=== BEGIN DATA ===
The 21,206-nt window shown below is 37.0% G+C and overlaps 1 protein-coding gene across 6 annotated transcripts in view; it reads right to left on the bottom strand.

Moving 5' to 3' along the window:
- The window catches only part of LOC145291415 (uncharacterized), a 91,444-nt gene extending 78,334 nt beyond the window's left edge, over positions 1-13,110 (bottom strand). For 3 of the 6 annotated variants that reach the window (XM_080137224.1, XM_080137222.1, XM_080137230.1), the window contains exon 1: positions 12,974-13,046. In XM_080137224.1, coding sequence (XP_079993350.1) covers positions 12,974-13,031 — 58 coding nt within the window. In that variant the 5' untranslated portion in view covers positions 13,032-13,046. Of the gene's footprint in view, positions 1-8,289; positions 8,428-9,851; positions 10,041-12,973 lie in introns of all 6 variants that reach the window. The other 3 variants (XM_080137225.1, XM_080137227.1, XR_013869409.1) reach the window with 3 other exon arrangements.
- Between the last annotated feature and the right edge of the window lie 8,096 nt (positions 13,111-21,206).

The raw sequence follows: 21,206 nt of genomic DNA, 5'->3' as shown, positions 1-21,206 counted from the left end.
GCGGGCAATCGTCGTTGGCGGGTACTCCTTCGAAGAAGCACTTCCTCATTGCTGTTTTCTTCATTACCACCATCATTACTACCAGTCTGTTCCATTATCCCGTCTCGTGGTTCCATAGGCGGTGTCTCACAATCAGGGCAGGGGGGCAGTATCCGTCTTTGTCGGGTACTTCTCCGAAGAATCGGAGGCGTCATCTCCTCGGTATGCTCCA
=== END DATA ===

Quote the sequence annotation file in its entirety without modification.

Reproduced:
The 21,206-nt window shown below is 37.0% G+C and overlaps 1 protein-coding gene across 6 annotated transcripts in view; it reads right to left on the bottom strand.

Moving 5' to 3' along the window:
- The window catches only part of LOC145291415 (uncharacterized), a 91,444-nt gene extending 78,334 nt beyond the window's left edge, over positions 1-13,110 (bottom strand). For 3 of the 6 annotated variants that reach the window (XM_080137224.1, XM_080137222.1, XM_080137230.1), the window contains exon 1: positions 12,974-13,046. In XM_080137224.1, coding sequence (XP_079993350.1) covers positions 12,974-13,031 — 58 coding nt within the window. In that variant the 5' untranslated portion in view covers positions 13,032-13,046. Of the gene's footprint in view, positions 1-8,289; positions 8,428-9,851; positions 10,041-12,973 lie in introns of all 6 variants that reach the window. The other 3 variants (XM_080137225.1, XM_080137227.1, XR_013869409.1) reach the window with 3 other exon arrangements.
- Between the last annotated feature and the right edge of the window lie 8,096 nt (positions 13,111-21,206).

The raw sequence follows: 21,206 nt of genomic DNA, 5'->3' as shown, positions 1-21,206 counted from the left end.
GCGGGCAATCGTCGTTGGCGGGTACTCCTTCGAAGAAGCACTTCCTCATTGCTGTTTTCTTCATTACCACCATCATTACTACCAGTCTGTTCCATTATCCCGTCTCGTGGTTCCATAGGCGGTGTCTCACAATCAGGGCAGGGGGGCAGTATCCGTCTTTGTCGGGTACTTCTCCGAAGAATCGGAGGCGTCATCTCCTCGGTATGCTCCA